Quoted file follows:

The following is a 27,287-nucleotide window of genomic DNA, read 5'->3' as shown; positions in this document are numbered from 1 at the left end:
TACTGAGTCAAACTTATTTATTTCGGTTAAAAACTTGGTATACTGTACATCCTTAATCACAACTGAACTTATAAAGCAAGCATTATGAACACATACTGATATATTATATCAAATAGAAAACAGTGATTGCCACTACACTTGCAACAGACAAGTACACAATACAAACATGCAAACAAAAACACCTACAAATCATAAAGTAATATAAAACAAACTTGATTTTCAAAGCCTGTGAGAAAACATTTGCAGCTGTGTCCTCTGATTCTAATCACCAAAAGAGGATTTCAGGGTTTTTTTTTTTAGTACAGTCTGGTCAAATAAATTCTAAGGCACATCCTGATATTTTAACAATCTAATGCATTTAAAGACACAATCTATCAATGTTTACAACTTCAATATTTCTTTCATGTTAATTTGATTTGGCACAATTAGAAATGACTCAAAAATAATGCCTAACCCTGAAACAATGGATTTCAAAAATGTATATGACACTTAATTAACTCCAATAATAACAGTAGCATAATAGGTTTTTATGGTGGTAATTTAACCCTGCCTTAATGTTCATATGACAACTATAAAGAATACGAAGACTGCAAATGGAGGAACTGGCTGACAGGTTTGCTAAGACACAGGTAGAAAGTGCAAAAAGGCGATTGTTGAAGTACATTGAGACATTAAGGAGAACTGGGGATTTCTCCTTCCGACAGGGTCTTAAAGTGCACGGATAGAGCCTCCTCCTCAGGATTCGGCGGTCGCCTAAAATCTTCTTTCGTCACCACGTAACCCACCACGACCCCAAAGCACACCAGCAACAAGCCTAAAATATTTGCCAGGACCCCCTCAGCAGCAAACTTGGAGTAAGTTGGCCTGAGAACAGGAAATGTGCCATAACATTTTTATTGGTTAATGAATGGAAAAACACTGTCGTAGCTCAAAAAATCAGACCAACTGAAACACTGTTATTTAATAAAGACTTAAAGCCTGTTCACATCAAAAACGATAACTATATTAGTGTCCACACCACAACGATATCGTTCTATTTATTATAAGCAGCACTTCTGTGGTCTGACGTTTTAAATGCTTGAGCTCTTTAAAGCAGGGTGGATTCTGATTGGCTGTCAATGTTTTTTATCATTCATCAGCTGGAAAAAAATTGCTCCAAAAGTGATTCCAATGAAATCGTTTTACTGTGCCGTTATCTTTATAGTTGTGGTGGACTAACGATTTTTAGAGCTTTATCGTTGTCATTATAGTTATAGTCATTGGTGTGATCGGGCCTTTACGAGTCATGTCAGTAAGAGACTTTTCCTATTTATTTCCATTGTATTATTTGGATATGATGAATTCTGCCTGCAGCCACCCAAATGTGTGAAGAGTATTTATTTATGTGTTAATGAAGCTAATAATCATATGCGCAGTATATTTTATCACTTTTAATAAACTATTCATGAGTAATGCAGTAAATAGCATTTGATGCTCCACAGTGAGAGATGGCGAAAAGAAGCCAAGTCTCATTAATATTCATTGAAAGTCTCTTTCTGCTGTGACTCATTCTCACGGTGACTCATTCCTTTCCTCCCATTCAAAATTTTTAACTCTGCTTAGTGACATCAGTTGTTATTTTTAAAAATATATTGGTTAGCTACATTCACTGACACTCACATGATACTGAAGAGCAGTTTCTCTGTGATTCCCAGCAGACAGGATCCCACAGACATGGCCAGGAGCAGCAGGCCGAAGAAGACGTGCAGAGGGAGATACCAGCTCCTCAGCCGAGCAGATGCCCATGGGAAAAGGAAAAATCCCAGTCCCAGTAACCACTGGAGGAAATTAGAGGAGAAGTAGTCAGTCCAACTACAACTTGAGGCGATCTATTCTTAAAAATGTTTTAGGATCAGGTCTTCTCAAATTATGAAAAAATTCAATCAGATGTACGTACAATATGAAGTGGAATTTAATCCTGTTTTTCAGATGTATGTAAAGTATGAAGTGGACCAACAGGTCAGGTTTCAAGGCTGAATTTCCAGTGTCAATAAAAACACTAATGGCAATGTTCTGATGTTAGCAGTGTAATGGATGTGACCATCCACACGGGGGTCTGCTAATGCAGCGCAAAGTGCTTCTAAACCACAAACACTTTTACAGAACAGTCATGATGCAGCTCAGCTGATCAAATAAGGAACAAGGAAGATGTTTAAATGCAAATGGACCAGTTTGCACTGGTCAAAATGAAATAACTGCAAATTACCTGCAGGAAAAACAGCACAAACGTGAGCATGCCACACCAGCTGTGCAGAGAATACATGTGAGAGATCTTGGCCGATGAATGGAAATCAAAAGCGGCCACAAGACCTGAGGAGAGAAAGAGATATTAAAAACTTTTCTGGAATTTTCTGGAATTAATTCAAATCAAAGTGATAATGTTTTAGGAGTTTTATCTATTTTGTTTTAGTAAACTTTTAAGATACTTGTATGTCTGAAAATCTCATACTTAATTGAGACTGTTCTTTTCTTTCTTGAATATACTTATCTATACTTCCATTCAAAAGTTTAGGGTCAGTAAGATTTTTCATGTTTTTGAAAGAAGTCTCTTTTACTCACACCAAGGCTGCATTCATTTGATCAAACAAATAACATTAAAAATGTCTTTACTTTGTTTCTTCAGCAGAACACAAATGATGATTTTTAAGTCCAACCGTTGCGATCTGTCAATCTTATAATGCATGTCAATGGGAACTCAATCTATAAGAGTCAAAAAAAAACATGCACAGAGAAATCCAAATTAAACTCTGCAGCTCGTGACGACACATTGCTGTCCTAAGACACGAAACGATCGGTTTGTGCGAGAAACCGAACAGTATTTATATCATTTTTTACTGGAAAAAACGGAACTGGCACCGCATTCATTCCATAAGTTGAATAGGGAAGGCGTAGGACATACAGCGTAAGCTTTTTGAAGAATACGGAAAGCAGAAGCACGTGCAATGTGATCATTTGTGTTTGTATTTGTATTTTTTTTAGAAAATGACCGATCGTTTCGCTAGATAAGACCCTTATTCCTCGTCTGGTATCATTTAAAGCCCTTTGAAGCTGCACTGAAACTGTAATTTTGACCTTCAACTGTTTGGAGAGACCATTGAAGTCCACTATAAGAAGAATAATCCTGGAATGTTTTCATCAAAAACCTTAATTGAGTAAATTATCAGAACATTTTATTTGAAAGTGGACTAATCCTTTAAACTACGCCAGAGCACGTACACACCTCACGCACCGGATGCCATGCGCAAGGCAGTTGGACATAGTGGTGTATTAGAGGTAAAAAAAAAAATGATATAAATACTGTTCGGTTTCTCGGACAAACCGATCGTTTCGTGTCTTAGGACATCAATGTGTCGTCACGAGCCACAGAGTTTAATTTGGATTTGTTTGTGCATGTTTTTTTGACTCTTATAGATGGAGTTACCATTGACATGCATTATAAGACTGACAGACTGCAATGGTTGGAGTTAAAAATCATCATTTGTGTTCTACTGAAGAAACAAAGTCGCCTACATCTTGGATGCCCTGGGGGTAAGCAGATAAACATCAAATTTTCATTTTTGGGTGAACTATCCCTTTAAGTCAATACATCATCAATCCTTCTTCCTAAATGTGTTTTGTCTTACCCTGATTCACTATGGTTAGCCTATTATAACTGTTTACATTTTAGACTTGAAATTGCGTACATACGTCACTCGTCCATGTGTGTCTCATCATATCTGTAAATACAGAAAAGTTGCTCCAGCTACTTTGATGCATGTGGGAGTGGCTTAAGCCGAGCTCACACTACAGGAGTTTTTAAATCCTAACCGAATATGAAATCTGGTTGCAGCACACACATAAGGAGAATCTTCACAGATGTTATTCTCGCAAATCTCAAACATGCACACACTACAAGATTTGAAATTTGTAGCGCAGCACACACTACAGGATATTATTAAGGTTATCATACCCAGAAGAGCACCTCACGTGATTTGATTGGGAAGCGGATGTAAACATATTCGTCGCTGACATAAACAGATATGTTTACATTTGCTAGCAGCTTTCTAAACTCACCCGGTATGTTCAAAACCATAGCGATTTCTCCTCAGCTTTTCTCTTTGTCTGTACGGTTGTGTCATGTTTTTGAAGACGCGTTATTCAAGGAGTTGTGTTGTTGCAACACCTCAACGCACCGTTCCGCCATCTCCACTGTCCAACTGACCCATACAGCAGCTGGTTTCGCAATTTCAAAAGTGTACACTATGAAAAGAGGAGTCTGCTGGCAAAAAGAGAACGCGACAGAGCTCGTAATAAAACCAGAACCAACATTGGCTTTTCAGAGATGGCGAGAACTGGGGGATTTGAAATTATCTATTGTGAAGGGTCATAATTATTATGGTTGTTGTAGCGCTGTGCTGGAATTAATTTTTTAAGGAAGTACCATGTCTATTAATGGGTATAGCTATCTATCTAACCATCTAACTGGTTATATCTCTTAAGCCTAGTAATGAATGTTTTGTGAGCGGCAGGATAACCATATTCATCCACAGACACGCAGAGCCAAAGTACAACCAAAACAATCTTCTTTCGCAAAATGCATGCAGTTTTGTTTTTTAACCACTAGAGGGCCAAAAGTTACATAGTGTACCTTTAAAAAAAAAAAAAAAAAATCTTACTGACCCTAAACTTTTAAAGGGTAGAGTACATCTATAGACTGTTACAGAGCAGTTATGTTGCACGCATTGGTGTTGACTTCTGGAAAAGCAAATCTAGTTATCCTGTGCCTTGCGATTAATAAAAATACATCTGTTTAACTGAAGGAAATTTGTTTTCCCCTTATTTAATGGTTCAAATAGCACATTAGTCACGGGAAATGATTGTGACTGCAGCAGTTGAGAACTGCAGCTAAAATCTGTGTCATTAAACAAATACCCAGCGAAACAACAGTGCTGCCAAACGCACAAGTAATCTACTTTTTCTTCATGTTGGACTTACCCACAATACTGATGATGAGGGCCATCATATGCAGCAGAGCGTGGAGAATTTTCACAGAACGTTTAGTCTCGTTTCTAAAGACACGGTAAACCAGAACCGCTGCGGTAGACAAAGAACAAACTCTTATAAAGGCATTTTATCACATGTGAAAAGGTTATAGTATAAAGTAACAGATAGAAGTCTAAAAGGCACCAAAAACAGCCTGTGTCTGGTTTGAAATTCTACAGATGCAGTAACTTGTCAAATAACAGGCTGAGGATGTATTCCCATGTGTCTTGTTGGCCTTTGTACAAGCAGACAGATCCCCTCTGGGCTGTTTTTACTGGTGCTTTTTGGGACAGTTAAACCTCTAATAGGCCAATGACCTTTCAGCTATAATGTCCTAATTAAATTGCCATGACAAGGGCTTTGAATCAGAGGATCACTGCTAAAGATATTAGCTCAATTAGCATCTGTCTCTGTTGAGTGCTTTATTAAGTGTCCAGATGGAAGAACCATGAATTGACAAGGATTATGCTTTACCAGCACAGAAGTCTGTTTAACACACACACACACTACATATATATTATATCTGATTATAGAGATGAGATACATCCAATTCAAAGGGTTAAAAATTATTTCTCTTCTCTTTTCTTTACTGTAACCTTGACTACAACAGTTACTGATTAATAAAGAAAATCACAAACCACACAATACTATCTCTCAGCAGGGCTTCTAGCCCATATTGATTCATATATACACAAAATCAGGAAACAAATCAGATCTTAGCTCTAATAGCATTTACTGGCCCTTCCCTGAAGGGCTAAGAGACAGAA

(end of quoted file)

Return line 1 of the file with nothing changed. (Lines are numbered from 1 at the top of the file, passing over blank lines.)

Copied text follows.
The following is a 27,287-nucleotide window of genomic DNA, read 5'->3' as shown; positions in this document are numbered from 1 at the left end: